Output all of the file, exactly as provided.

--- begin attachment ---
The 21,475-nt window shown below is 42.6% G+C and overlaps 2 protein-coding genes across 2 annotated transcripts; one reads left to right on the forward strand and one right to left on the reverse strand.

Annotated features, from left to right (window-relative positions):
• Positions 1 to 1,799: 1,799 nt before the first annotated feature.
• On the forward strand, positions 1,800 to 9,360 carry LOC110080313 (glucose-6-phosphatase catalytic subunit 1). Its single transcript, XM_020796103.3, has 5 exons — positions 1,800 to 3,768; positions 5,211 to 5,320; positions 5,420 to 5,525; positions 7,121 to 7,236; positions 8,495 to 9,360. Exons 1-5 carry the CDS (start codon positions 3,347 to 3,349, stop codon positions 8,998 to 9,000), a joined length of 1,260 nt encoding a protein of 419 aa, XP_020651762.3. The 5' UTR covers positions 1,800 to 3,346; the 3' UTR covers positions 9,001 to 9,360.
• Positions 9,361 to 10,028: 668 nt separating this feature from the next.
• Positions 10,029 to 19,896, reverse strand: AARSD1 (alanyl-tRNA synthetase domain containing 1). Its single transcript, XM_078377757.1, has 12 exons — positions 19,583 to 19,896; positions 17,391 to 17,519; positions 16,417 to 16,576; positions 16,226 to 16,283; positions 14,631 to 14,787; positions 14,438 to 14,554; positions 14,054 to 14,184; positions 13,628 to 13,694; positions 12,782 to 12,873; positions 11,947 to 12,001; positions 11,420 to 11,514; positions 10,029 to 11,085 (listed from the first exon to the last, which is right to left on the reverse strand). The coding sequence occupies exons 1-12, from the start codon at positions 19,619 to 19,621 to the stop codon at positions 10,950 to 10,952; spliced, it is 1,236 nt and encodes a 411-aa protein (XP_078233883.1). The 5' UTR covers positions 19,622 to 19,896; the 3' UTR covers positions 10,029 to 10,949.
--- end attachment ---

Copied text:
The 21,475-nt window shown below is 42.6% G+C and overlaps 2 protein-coding genes across 2 annotated transcripts; one reads left to right on the forward strand and one right to left on the reverse strand.

Annotated features, from left to right (window-relative positions):
• Positions 1 to 1,799: 1,799 nt before the first annotated feature.
• On the forward strand, positions 1,800 to 9,360 carry LOC110080313 (glucose-6-phosphatase catalytic subunit 1). Its single transcript, XM_020796103.3, has 5 exons — positions 1,800 to 3,768; positions 5,211 to 5,320; positions 5,420 to 5,525; positions 7,121 to 7,236; positions 8,495 to 9,360. Exons 1-5 carry the CDS (start codon positions 3,347 to 3,349, stop codon positions 8,998 to 9,000), a joined length of 1,260 nt encoding a protein of 419 aa, XP_020651762.3. The 5' UTR covers positions 1,800 to 3,346; the 3' UTR covers positions 9,001 to 9,360.
• Positions 9,361 to 10,028: 668 nt separating this feature from the next.
• Positions 10,029 to 19,896, reverse strand: AARSD1 (alanyl-tRNA synthetase domain containing 1). Its single transcript, XM_078377757.1, has 12 exons — positions 19,583 to 19,896; positions 17,391 to 17,519; positions 16,417 to 16,576; positions 16,226 to 16,283; positions 14,631 to 14,787; positions 14,438 to 14,554; positions 14,054 to 14,184; positions 13,628 to 13,694; positions 12,782 to 12,873; positions 11,947 to 12,001; positions 11,420 to 11,514; positions 10,029 to 11,085 (listed from the first exon to the last, which is right to left on the reverse strand). The coding sequence occupies exons 1-12, from the start codon at positions 19,619 to 19,621 to the stop codon at positions 10,950 to 10,952; spliced, it is 1,236 nt and encodes a 411-aa protein (XP_078233883.1). The 5' UTR covers positions 19,622 to 19,896; the 3' UTR covers positions 10,029 to 10,949.